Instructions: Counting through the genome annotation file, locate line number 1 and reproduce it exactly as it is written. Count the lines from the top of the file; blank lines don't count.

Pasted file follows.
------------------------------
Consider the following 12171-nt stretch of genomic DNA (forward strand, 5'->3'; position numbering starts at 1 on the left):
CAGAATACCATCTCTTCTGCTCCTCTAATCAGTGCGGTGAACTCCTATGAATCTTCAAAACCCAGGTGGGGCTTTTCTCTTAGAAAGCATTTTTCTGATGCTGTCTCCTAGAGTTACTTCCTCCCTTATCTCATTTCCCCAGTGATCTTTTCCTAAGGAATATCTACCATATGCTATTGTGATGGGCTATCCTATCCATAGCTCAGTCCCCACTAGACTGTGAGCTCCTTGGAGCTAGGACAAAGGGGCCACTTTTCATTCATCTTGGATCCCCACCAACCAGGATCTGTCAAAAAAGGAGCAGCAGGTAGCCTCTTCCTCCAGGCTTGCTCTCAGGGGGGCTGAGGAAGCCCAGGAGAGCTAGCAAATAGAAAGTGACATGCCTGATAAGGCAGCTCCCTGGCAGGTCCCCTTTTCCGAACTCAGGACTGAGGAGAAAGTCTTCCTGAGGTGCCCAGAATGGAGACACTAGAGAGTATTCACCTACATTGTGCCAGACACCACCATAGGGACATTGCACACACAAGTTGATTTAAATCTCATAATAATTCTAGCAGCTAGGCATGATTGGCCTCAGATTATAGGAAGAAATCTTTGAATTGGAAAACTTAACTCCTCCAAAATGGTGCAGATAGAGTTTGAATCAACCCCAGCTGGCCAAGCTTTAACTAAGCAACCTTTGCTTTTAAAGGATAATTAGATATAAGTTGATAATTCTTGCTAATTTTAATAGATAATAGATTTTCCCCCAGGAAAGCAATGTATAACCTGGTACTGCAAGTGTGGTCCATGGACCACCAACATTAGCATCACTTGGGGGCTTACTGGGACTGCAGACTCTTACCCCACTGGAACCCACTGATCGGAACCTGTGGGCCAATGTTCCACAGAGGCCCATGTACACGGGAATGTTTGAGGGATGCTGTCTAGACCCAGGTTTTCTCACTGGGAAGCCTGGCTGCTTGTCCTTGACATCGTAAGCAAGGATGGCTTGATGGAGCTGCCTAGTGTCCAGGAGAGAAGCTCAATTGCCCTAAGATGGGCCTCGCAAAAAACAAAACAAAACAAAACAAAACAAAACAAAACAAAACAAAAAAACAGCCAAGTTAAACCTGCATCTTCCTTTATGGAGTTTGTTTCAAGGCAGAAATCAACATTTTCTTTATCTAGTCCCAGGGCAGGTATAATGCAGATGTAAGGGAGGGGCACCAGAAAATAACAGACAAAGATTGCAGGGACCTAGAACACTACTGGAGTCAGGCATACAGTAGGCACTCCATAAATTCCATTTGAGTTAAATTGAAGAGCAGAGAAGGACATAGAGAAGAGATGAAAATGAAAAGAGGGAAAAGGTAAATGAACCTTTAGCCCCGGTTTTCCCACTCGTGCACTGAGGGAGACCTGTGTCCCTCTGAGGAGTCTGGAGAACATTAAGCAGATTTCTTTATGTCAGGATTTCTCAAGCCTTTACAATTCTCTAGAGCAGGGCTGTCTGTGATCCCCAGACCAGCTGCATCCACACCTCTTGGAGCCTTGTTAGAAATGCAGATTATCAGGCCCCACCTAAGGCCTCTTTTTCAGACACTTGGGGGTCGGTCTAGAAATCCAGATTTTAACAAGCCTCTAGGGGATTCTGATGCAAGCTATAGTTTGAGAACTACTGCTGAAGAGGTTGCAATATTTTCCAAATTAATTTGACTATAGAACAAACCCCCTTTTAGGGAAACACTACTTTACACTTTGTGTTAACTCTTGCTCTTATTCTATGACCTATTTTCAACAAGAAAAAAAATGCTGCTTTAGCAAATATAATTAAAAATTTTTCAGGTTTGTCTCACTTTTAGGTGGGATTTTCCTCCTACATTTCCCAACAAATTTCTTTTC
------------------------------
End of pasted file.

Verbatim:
Consider the following 12171-nt stretch of genomic DNA (forward strand, 5'->3'; position numbering starts at 1 on the left):